At the Museu de Arte de São Paulo (MASP), Tarsila Popular is the largest exhibition ever dedicated to one of the great Brazilian artists of the 20th century. In Tarsila’s hometown, and in one of the most significant museums in Latin America, the exhibition brings together 92 works that contextualize race, class, and post-colonialism in Brazilian Modernist painting.
Tarsila do Amaral was born to a wealthy family of landowners on a coffee plantation in the state of São Paulo in 1886, two years before Brazil abolished slavery. She began painting in São Paulo in 1916, and in 1920 left for the Académie Julian in Paris where she studied with the Cubists André Lhote, Albert Gleizes, and Fernand Léger. Tarsila spent much of the next two decades traveling in Europe and Brazil, showing work in Paris and São Paulo, reinventing European forms with Brazilian subjects.
In 1923, at the end of her stay in Paris, Tarsila painted A Negra. It was the first of many paintings in which she adapted Cubist aesthetic with distinctly Brazilian subject matter. The figure was inspired by a slave from Tarsila’s family’s plantation, with some specificity of her body and ethnicity, as opposed to a typical female bather in the European tradition.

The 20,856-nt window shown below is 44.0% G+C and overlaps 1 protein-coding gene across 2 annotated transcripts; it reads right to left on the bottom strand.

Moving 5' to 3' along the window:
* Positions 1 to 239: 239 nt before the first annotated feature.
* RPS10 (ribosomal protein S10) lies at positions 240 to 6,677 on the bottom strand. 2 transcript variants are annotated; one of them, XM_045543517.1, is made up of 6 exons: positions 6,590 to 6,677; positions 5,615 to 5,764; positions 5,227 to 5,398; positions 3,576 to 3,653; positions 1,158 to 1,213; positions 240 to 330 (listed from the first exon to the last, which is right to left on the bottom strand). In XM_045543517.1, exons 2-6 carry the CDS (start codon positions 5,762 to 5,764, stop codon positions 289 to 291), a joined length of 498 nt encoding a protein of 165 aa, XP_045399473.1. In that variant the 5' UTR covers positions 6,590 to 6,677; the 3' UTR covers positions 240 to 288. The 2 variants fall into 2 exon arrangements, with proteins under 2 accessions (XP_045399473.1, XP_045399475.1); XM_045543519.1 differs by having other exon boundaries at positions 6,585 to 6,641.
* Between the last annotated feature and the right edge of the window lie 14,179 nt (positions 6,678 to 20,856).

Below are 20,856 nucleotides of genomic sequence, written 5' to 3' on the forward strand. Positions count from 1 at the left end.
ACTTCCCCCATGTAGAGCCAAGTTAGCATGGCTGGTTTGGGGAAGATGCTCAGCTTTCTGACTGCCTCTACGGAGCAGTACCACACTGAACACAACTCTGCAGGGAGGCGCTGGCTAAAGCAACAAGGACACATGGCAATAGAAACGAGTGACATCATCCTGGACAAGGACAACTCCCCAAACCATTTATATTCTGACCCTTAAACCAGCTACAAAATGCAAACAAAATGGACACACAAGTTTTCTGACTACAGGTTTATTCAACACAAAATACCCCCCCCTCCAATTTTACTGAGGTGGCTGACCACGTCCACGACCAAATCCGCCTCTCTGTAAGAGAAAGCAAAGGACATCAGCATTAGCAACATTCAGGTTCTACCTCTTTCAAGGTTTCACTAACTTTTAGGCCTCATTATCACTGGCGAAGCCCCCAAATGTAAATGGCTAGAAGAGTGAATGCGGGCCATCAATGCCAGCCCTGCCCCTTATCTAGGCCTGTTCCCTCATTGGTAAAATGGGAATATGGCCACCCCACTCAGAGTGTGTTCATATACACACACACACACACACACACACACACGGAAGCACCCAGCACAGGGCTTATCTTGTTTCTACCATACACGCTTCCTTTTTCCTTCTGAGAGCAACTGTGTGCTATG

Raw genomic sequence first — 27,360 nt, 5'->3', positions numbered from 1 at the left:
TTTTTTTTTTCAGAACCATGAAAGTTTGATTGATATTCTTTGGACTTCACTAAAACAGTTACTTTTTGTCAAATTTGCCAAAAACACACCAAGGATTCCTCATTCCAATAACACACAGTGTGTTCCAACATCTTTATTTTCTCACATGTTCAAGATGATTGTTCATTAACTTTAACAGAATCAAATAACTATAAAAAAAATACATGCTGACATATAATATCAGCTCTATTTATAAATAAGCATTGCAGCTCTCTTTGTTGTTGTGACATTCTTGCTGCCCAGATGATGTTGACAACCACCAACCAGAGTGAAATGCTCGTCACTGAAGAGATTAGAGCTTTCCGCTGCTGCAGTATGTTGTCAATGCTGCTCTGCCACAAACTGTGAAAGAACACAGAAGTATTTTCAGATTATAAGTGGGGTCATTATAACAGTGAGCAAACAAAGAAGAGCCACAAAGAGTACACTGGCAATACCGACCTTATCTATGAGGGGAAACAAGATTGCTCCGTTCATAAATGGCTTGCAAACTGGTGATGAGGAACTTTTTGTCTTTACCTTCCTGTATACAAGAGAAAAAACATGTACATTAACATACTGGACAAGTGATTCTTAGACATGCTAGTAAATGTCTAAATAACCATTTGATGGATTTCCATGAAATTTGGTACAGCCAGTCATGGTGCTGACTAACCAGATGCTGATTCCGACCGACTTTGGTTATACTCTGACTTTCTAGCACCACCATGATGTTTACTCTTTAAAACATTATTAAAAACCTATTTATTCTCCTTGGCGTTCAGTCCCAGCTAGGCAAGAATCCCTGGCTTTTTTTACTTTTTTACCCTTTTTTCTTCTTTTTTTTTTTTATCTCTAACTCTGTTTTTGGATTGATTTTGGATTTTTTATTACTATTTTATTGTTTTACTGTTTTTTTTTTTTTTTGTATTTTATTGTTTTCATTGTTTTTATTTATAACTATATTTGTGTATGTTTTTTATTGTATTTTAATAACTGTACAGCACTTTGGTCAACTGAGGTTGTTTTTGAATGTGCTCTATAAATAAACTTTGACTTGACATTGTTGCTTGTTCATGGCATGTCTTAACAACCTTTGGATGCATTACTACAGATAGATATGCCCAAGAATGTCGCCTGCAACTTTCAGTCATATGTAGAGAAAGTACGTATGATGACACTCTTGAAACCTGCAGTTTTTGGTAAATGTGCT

When she returned home in 1923, Tarsila wrote, “I’m deeply Brazilian and I’m going to study the taste and art of our caipiras (people from the countryside). I hope to study, in the countryside, with those who have not yet been corrupted by the academies.”
Tarsila and the writer Oswald de Andrade traveled throughout Brazil to explore indigenous cultures and to find inspiration for their work. The two married in 1926, and in 1928 Tarsila’s painting Abaporu became the visual reference for Andrade’s Manifesto Antropófago (Cannibal Manifesto). The assertion, antropofagia, was for a new Brazilian nationalism with Modernism as its unique aesthetic identity. It proposed a form of cultural cannibalism in which Brazilians consumed indigenous, European, and Afro-Brazilian identities to transform into their own modern culture, distinct from any of the others.
If antropofagia was a manifesto of cultural appropriation, Tarsila’s work took a new direction during the next decade. She split from Andrade, and her family lost its fortune in 1929. Brazil fell under military dictatorship in 1930, and Tarsila became involved in the São Paulo Constitutional Revolt in 1932. She was imprisoned for a month because of this and suspicion about her travels to the Soviet Union. Her later work incorporated social themes in addition to the people and landscapes of Brazil, informed by a lifetime that spanned eras of slavery, revolution, dictatorship, and transformative modernism.
MASP’s focus in the current exhibition is the “popular,” highlighting many ways in which Tarsila contributed to modern art and national identity, and the construction of brasilidade, or “Brazilianness.” The exhibition is part of a series on the notion of the popular in Brazil, which began in 2016 and concludes with a year of exhibitions dedicated to women artists in 2019.
Tarsila Popular is on view through July 28, 2019.